Johannes Tinctor: His Life and Work


The Alberta manuscript, fol. 7r

Who was Johannes Tinctor? It is best, perhaps, to begin by acknowledging who he was not—to wit, a “fanatic” in the modern sense of the term. Andrew Gow has noted that such concepts can mislead us when we consider the careers of medieval demonologists and witch-hunters. So it is with Tinctor: far from being a fabulist with a desire to be noticed or a sociopath looking to harm other people, the author of the Invectives was a respected intellectual who had written widely about more benign subjects. We have no reason to think that he was motivated by anything other than a desire to enlighten his readers about a threat he regarded as truly dire and stakes he believed would impact world history.

Beyond that insight, however, our understanding of the life and thought of this curious man is limited by the narrow range of available sources—which include his scholarly works and a few letters and historical references. One of the best English-language summaries of this material, and of Tinctor’s career, was provided by the Dutch scholar Jan Veenstra in a 2003 article. “Tinctor,” Veenstra writes,

was born in Tournai sometime around 1405. He made a brilliant career at the university of Cologne. . . .  Tinctor matriculated in 1423, became magister artium [master of arts] in 1426, and doctor of theology in 1440; he was dean of the faculty of arts in 1433, dean of the faculty of theology in 1442, rector of the university in 1440, 1455 and 1456. . . . He was a fairly prolific writer, producing several commentaries on works by Aristotle, a commentary on Aquinas’s Summa theologiae, a commentary on the Sentences by Peter Lombard, a number of theological treatises (on the Eucharist, on miracles, and the like) and a number of sermons and official speeches and addresses. In 1455, Tinctor was appointed canon of St. Mary’s in Tournai, his hometown, where he also retired before 1460. He died in 1469. (436)

Over the span of this 46-year career, Tinctor produced a scholarly corpus that was, if not towering, then certainly respectable in the eyes of his contemporaries. He was, as Veenstra notes, a Thomist—that is, an adherent of the great philosophical synthesizer Thomas Aquinas, whose efforts to reconcile logic and reason with scriptural precepts underwrote the scholastic philosophical movement that had been dominant among Catholic intellectuals since the thirteenth century.


Candle wax stains appearing on fol. 72v

But Tinctor was no mere traditionalist. As Veenstra points out, he blended his Thomism with a good dose of “proto-humanism”—that is, with an eye to the movement, emanating out of Italy, that sought to rethink the cosmos in terms of Greek and Roman literary, artistic, and philosophical traditions. In this respect, he “was an important transitional figure. . ., someone who [could] introduce old ideas into new contexts” (438).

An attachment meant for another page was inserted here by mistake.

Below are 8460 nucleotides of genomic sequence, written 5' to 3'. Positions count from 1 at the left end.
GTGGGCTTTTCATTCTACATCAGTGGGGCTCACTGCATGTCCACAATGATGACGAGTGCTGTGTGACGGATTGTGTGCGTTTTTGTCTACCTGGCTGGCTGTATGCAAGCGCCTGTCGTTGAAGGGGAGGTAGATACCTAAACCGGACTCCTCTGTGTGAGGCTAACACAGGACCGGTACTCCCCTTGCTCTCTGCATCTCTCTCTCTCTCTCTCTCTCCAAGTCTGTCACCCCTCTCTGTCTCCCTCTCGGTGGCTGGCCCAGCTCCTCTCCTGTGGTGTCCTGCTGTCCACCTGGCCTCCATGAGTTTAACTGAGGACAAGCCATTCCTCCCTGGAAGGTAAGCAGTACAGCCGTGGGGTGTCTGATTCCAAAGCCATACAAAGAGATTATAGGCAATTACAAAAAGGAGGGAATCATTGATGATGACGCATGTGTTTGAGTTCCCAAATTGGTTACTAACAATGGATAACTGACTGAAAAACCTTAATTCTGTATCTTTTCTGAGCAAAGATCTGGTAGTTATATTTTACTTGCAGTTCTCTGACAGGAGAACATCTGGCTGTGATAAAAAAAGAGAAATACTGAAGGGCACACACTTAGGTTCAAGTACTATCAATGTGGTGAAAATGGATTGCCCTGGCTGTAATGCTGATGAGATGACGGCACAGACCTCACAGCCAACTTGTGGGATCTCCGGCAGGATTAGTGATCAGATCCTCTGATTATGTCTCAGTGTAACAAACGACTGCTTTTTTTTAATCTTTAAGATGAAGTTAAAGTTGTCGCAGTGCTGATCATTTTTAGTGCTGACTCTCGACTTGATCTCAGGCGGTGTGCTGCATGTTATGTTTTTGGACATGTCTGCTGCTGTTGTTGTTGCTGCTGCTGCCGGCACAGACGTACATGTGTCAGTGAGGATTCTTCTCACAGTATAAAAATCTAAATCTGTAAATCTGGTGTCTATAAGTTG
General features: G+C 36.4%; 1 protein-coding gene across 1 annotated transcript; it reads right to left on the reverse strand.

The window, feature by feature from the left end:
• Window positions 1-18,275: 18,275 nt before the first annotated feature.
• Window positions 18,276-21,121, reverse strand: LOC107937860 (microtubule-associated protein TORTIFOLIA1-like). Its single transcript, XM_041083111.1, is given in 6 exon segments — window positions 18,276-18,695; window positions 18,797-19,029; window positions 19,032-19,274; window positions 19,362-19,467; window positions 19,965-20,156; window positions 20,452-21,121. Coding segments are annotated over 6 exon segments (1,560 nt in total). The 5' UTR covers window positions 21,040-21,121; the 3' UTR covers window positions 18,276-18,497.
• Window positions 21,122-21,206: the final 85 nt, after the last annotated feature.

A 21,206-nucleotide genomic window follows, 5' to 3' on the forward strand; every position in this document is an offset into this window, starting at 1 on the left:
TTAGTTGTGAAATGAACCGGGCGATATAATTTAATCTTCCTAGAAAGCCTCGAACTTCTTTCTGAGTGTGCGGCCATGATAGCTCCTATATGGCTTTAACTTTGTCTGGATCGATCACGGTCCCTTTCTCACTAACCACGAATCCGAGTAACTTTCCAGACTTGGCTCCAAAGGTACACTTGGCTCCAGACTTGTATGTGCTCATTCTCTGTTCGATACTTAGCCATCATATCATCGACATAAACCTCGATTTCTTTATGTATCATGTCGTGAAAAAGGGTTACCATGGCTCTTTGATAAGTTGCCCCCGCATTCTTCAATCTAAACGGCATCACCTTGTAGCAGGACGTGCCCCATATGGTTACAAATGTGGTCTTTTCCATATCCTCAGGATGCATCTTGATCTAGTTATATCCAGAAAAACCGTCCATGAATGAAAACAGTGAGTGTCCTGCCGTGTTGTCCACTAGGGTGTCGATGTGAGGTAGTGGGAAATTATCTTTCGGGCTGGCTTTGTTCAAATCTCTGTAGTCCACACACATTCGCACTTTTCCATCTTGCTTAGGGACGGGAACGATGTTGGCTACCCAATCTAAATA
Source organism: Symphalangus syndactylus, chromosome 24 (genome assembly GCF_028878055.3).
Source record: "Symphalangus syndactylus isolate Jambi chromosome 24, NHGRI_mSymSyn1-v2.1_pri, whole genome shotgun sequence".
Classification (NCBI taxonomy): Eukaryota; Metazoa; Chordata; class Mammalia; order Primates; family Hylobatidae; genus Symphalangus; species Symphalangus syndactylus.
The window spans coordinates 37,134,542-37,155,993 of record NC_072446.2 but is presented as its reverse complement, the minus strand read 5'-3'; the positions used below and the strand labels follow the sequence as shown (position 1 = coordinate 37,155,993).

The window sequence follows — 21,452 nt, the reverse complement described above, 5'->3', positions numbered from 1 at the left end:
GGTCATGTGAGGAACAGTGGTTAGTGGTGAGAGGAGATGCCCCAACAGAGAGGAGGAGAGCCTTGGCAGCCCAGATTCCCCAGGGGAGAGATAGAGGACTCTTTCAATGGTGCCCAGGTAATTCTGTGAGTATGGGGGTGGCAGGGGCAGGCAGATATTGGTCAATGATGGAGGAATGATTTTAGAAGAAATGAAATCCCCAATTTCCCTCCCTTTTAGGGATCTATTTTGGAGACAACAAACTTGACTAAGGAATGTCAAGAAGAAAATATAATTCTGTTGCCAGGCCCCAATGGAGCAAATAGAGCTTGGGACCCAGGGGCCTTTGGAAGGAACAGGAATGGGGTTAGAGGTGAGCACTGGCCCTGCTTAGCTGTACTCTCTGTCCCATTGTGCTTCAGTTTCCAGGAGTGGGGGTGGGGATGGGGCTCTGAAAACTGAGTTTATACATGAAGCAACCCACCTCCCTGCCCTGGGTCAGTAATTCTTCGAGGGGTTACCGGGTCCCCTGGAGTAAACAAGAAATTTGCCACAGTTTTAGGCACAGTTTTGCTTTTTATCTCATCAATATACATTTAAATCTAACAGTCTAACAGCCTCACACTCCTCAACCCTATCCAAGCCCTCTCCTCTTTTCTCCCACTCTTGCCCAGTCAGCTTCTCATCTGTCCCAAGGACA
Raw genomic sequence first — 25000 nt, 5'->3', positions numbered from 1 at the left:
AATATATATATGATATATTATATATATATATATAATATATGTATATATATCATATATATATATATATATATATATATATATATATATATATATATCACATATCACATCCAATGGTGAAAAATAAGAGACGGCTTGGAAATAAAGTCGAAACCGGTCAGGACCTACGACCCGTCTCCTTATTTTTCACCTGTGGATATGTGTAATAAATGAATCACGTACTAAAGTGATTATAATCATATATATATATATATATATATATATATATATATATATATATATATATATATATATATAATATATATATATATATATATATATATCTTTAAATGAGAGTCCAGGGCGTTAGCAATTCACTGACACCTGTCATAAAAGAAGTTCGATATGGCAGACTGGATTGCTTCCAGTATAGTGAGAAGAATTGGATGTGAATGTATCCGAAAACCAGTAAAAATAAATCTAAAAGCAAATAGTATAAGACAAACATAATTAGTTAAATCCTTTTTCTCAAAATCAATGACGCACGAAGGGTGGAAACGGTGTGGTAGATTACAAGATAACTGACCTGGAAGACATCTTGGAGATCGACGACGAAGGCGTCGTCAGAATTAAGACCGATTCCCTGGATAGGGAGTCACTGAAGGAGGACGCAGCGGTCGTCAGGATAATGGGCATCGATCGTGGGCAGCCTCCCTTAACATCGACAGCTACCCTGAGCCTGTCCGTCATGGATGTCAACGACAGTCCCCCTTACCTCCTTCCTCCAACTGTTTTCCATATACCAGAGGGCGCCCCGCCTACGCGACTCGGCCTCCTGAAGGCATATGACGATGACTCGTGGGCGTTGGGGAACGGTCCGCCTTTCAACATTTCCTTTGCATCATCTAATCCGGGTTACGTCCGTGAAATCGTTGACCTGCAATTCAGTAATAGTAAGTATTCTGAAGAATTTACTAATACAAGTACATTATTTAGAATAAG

Not that concepts of witchcraft and demonology current during Tinctor’s time ought to be thought of as “old ideas.” While we tend to think of the Renaissance as a period in which new and sophisticated discourses emerged, it also witnessed an increase in discussions about and fear of the supernatural. Indeed, as Veenstra notes, it was probably not so much Tinctor’s traditional philosophical ideas as a new moral panic—a set of pressing concerns over new forms of heresy and witchcraft that were not recognizably medieval at all—that gave him the greatest incentive to write the Invectives.

Steeped in these ideas, Tinctor took on a role that was unusual for an intellectual of his stature: he became personally active in the witch-craze. “During his final years in Tournai,” as Veenstra tells us, “Tinctor apparently became involved in the persecution of the Vaudois,” or accused witches (436). He “played a part in the arrest of three or four people on the charge of vauderie” (436) and turned his pen to the challenge of avenging their injuries against Christendom (436). He wrote at least one public sermon scolding a man for devil-worship; and, most significantly, he wrote the Invectives in Latin and translated it into Middle French.

For some insights into Tinctor’s purpose and his passion, we must turn to an overview of the traumatic events at Arras—events that resonated far beyond Tournai, troubling clerics and secular lords with the dire implications of trying people as witches.  

Next: Suggested/Cited Readings